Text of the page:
Unplugged now out in the UK and US!
A book release is always exciting and although this is my 12th release the feeling is still just as amazing as seeing my first book in print. But what's even better, and still something I find a little surreal, is seeing my characters take on a life of their own as they fly into bookstores, libraries, schools and the hearts of little readers.
This is my third stand-alone title. My stand-alone titles often explore themes relevant to our times. Green Lizards Vs Red Rectangles was my reaction to the world becoming a much smaller place and how humans from different backgrounds often struggle to share the same space. Monster in the Hood has a similar theme but focuses more on learning not to judge someone based on preconceived and ignorant notions.
The idea of Unplugged came to me when I almost walked straight into a lamppost. I was more interested in Twitter than where I was walking. I thought to myself, 'I seriously need to unplug!'.
Unplugged is my reaction to today's obsession with social media and viewing life through filtered screens. It seems that whenever I go to a concert, show or even a nightclub, people are literally viewing their experiences through tiny smartphone screens instead of actually living, which I think is quite sad. For example, just the other day I was watching a David Bowie tribute act with my Dad and noticed someone watching the entire show through her tiny little phone. Then I saw someone else doing the same thing. It was like playing spot the millennial! But why are we all so obsessed with recording moments, taking selfies (which 10 years ago would have absolutely been considered to be completely self-obsessed and narcissistic) and staying connected every waking minute of the day? Of course, all of the above relates more to adults than children, but I personally think the best stories come from real life. I have never once tested any of my books on a child. Not once. And that's not even a conscious decision. I just get lost in my own little stream of consciousness without ever feeling the need to 'test the audience' because I'm not even thinking about an audience, I'm just writing a story and enjoying the creative process. It's cathartic.
Anyway, so here we have Blip, the star of Unplugged. Blip is a She. Is this important? No. It shouldn't matter if Blip is a boy or a girl but I guarantee you that most people would make the automatic assumption that Blip is a boy. Heck, people who have read and reviewed the book have even misgendered her. Is this because all female children's characters need to have eyelashes and bows and dresses? "But how do you know Blip is a girl?", a boy asked. There's possibly a conversation to be had here (I might blog about it) and we haven't even touched on the actual theme of the story yet.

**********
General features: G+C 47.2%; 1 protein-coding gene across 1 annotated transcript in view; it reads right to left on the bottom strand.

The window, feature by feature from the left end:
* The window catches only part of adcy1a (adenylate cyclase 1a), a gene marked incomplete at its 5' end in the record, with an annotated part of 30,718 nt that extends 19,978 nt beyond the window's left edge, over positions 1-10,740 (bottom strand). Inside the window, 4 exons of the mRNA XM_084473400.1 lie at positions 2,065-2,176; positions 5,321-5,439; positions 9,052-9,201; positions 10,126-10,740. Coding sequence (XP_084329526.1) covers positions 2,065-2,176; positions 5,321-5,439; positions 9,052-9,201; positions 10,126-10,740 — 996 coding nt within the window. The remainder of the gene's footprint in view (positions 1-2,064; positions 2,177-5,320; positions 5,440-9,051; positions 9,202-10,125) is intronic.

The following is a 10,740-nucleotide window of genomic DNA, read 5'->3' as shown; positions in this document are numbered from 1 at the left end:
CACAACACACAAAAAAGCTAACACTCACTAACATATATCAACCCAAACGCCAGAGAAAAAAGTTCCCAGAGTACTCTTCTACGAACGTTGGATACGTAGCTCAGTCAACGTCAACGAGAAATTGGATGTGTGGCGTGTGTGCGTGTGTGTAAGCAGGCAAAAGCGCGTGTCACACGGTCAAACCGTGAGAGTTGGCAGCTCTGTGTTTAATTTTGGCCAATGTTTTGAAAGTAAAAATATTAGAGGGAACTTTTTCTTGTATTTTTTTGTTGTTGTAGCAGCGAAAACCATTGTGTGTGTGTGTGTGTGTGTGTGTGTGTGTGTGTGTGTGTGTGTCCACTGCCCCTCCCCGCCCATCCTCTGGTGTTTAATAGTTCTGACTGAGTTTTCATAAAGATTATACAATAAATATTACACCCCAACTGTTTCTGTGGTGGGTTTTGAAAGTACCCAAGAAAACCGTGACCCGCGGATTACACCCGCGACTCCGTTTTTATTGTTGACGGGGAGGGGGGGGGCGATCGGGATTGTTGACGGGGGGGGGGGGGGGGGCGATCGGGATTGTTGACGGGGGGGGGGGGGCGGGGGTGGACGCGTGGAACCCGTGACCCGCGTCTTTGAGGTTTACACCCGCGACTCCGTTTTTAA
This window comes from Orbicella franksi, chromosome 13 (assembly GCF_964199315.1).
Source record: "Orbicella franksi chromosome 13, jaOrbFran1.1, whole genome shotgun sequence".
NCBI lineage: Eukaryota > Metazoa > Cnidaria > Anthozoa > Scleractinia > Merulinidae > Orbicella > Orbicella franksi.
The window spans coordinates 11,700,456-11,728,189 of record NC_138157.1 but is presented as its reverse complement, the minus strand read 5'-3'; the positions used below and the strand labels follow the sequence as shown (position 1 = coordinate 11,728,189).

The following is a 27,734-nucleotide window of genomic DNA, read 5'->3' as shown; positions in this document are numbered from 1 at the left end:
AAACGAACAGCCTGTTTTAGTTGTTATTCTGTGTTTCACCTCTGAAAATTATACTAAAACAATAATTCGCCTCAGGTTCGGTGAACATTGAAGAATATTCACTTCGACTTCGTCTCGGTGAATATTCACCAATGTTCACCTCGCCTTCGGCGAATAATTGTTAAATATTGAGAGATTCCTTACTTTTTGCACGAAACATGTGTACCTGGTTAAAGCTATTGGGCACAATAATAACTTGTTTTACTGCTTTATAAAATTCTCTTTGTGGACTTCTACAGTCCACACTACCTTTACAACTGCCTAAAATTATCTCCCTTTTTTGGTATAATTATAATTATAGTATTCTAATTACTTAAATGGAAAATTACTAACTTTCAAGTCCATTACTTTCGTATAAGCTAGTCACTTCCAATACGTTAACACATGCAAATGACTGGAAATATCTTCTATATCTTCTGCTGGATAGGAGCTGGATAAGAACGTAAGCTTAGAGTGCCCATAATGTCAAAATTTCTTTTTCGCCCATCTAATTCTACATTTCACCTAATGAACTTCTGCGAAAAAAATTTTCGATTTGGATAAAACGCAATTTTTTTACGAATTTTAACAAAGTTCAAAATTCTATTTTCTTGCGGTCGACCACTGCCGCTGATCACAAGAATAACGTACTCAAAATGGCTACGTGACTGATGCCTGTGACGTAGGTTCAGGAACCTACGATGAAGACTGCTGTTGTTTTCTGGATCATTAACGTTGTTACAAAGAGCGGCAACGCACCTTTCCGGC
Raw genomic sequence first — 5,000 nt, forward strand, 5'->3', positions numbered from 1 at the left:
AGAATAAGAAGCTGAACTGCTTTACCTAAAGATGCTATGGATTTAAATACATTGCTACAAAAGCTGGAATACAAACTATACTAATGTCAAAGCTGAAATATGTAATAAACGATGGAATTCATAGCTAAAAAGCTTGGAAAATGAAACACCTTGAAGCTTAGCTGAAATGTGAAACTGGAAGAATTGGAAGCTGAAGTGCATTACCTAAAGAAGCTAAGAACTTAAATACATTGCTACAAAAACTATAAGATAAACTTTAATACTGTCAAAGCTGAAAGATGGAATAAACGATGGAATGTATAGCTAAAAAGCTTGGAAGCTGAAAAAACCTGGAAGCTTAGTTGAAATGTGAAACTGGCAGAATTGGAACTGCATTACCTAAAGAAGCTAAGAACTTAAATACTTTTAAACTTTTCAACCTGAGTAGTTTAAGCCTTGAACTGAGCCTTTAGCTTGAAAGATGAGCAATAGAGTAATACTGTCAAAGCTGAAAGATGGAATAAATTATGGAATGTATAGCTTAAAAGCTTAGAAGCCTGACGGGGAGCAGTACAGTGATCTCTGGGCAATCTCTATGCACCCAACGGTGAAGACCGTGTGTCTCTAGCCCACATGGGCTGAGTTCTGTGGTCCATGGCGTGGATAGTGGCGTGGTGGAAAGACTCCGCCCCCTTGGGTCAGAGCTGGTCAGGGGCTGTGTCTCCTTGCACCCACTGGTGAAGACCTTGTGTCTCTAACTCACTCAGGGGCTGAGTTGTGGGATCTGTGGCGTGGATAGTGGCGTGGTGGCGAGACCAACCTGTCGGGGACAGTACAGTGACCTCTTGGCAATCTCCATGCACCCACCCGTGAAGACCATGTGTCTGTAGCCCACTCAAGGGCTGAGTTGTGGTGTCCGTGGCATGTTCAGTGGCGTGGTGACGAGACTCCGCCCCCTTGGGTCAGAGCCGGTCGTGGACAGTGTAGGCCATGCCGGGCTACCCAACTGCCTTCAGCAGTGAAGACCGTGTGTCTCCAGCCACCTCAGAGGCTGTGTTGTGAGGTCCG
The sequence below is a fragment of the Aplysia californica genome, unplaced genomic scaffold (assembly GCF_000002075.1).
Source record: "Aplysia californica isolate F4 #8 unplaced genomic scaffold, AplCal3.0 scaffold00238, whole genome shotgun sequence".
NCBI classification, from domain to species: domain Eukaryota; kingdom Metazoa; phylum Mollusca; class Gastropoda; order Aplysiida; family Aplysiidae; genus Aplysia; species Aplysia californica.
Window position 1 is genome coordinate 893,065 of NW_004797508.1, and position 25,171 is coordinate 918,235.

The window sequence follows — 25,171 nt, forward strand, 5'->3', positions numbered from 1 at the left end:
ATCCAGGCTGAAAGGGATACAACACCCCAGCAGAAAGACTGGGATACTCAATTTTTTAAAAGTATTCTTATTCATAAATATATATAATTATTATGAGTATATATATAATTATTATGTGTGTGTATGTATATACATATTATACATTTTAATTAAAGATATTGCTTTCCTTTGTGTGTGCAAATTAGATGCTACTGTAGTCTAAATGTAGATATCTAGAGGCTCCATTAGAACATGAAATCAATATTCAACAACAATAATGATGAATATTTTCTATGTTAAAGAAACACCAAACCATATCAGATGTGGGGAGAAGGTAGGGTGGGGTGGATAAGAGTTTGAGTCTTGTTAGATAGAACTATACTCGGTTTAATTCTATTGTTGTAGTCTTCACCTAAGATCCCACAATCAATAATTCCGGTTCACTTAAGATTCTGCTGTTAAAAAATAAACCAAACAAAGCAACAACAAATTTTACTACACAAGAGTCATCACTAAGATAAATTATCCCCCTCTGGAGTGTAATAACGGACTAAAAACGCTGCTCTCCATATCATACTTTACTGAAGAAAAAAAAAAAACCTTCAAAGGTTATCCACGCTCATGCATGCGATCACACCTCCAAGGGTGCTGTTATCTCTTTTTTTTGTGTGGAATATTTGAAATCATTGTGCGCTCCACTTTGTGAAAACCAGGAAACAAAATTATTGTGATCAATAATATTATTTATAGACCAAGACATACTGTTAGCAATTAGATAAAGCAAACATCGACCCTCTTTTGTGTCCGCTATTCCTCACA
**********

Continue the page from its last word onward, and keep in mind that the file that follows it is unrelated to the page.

The story is ultimately about how great 'screens' are, but also how 'unplugging' is fun, too. Don't get me wrong, I love computers. When I was a kid I enjoyed playing Mario and watching my brother try to defeat the nefarious Mother Brain in Metroid.
But my fondest and most treasured memories are of building forts in the desert, walking barefoot on hot concrete in the height of summer, discovering unusual animals amongst the tumble weed, pretending to be superheroes in the back yard, inhaling fresh mountain air for the very first time before stumbling upon the most beautiful waterfall I think I've ever seen. The list could go on and on and on. I was lucky.
In Unplugged Blip lives in a black and white world of computer activities. She sees and does literally everything through a screen. She visits faraway places, listens to music, does aerobics, solves problems, plays games and so on. But one day all of this changes when there's a power cut. Blip trips over her wire, accidentally unplugging herself, and tumbles into a world of bright, fresh colours where she makes three new friends: a fawn, a duck and a bunny rabbit. The two halves of the story mirror each other, only the first half takes place in black and white pixels and the second half takes place in glorious technicolor, with friends. As with most of my books, much of the story is in the drawing. When it gets late Blip realises it's time to find her way back home. But will she plug back into her giant computer?
I recently discovered that McDonalds now have little smart tablets filled with games, so the kids can now glue their little eyes to vivid pixels, while their parents catch up on Facebook. Call me old-fashioned, but I think that's actually quite sad. I recently read an online review, possibly on Goodreads, in which someone said something along the lines of 'Get with the times. Screens are here and make life better...'. I'm badly paraphrasing, but I actually agree with the reviewer. My book is quite simply a playful reminder of all the wonders that exist just beyond the screen. I think the best childhood memories come from exploration, adventure and the great outdoors, all of which I believe are good for the soul. Computers are amazing and they've revolutionised our lives in so many brilliant ways. Smart phones, iPads and games consoles are all valuable in their own way, but childhood memories of building forts with my friends in the desert?
Priceless. I'd rather have that than an iPhone 10.
All of my picture books are first published in the UK.
Buy in the UK: Waterstones, Foyles, WHSmiths, Amazon, Hive
Buy in the States: Barnes and Noble, Amazon
Buy in Australia: Booktopia, Dymocks, Angus & Robertson
Buy in Canada, Japan, Italy, Germany, France, Taiwan. For other countries, please visit your local or online bookstore.